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World Briefs: Kim married since ’09, S. Korea lawmaker says
Question of the Day
SEOUL — North Korean leader Kim Jong-un has been married since 2009, and his wife once visited South Korea, a Seoul lawmaker said Thursday, a day after the secretive North first disclosed the match.
Mr. Kim has been the subject of intense foreign interest since he took over the impoverished but nuclear-armed nation after his father, Kim Jong-il, died suddenly in December.
Even his exact age is unknown outside the North, although he is thought to be in his late 20s. His marriage to Ri Sol-ju had been a closely guarded secret.
Legislator Jung Chung-rai, citing what he said was information given to a closed parliamentary session by the South's National Intelligence Service, said Ms. Ri was born in 1989 and studied singing in China.
Heat wave causes air-quality problems
LONDON — British scientists say a heat wave has caused London's air quality to deteriorate, which could affect athletes' performances at the Olympics.
Scientists from King's College in London say pollution in the British capital has reached the highest level in six years. Recent sunshine and low winds are "exactly the conditions that can bring summertime smog to London," the environmental experts said in a statement Thursday.
They also launched a website that offers hourly air-quality updates on a venue-by-venue and street-by-street basis.
London has the largest and most advanced air-quality surveillance systems in Europe. Funded by the government, they are run by the King's College center, whose researchers combine air-pollution science, toxicology and epidemiology to determine the impact of air pollution on health.
Democratic Republic of Congo
Troops, U.N. Gunships hit rebel stronghold
KINSHASA — Soldiers backed by U.N. helicopter gunships battled rebels around a strategic army garrison near a mountain gorilla reserve in eastern Congo as thousands of people continued to flee a 3-month-old rebellion allegedly backed by neighboring Rwanda.
U.N. Radio Okapi said the rebels Thursday began attacking Rumangabo military camp, which the soldiers had retaken from the M23 rebel group on Wednesday. The camp is a mile from the headquarters of the Virunga National Park, where rangers were forced to flee by fighting earlier this month.
The radio station said the rebels continue to hold the town of Rutshuru and nearby Kiwanja and that thousands of people had fled in recent days. More than 260,000 civilians have been forced from their homes in recent months, according to U.N. agencies. Some have fled across the borders to Uganda and Rwanda, others toward the southern provincial capital of Goma.
Maj. Olivier Hamuli, an army spokesman, said soldiers made a strategic retreat from Rutshuru "to avoid a bloodbath" of civilians.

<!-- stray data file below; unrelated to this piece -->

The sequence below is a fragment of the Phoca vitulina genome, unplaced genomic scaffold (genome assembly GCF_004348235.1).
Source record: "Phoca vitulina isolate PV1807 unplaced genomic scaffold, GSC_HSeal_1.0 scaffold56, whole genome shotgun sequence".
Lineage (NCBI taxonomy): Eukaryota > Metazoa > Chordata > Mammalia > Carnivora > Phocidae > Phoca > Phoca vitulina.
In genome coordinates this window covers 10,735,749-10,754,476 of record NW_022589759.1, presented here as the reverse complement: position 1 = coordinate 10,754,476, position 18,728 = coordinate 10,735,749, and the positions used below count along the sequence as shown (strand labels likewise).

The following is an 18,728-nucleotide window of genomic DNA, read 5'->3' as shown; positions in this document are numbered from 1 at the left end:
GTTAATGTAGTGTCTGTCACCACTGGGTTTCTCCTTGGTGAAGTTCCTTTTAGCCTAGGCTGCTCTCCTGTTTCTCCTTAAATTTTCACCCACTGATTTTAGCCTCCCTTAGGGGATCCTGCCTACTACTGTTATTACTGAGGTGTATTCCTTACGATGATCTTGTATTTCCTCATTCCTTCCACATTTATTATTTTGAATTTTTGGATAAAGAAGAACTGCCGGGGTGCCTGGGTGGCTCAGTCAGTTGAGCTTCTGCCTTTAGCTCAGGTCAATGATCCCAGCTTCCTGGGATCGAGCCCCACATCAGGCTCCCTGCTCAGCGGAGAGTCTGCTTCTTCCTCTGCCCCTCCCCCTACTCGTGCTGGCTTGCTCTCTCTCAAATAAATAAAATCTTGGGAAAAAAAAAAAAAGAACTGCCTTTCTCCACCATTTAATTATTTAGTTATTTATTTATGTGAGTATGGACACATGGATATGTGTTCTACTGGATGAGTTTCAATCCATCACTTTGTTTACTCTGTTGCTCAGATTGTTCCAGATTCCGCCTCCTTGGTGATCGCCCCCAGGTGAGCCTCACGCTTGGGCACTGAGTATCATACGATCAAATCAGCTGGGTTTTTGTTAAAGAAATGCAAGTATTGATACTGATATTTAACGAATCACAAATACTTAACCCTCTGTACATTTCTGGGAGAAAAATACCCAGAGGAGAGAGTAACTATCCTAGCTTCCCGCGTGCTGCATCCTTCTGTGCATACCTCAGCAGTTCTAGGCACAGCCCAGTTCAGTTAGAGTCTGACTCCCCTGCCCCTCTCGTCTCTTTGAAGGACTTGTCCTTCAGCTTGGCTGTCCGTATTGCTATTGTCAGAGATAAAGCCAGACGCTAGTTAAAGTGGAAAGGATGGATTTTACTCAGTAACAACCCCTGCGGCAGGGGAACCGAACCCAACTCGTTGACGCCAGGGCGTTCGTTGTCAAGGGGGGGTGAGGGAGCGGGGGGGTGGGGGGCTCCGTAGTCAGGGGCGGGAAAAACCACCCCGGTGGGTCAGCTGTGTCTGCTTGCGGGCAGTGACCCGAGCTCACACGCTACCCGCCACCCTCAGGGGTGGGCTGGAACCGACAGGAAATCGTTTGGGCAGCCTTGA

"Actually, the operations at the front are running well," he said.
West Bank Government in financial crisis
RAMALLAH | The cash-strapped Palestinian self-rule government is finding it harder each month to stay afloat, its finance minister said Thursday.
The Palestinian Authority is struggling with its worst financial crisis in years, in part because key donor countries, including the United States and some Arab nations, so far have not sent aid they promised for 2012.
"Each month is becoming more and more difficult," said Finance Minister Nabeel Kassis, a German-educated nuclear physicist. "We are tightening the belt, we are having only one meal a day, so to speak, and after a while, we will become just too weak to continue."
The Palestinian government had hoped to close a projected $1.1 billion deficit in the 2012 budget of about $4 billion with the help of foreign aid but is expected to fall short by about $250 million. It has tried to reduce the deficit, among other things by raising income taxes for high earners and cutting back on subsidies.
White extremist found guilty of treason
JOHANNESBURG — A Supreme Court judge ruled Thursday that the leader of a small white extremist organization was guilty of treason in a 1990s plot to overthrow the country's African National Congress government.
Judge Eben Jordaan on Thursday described South African Mike du Toit, a former teacher at a segregated apartheid-era university, as the "main role player" in a thwarted "war plan" to stage bomb attacks and kill former President Nelson Mandela.
He said du Toit recruited supporters from among hard-line white Afrikaners for his far-right Boeremag, or Boer Force.
Another 21 members were charged with treason in a trial that has dragged on more than nine years. Sentencing is expected next month. They all face life imprisonment. South Africa has no death penalty.
Party picks candidate after president dies
ACCRA — Leaders of Ghana's governing party Thursday nominated the country's interim president to replace their late leader as their candidate for president in January elections.
President John Atta Mills died Tuesday at the age of 68. Hours later, Vice President John Mahama took the oath of office as the interim leader of the West African nation.
Mr. Mahama will face Nana Akufo-Addo, who won nearly 50 percent of the vote in 2008 in the closest election in Ghana's history.
• From wire dispatches and staff reports
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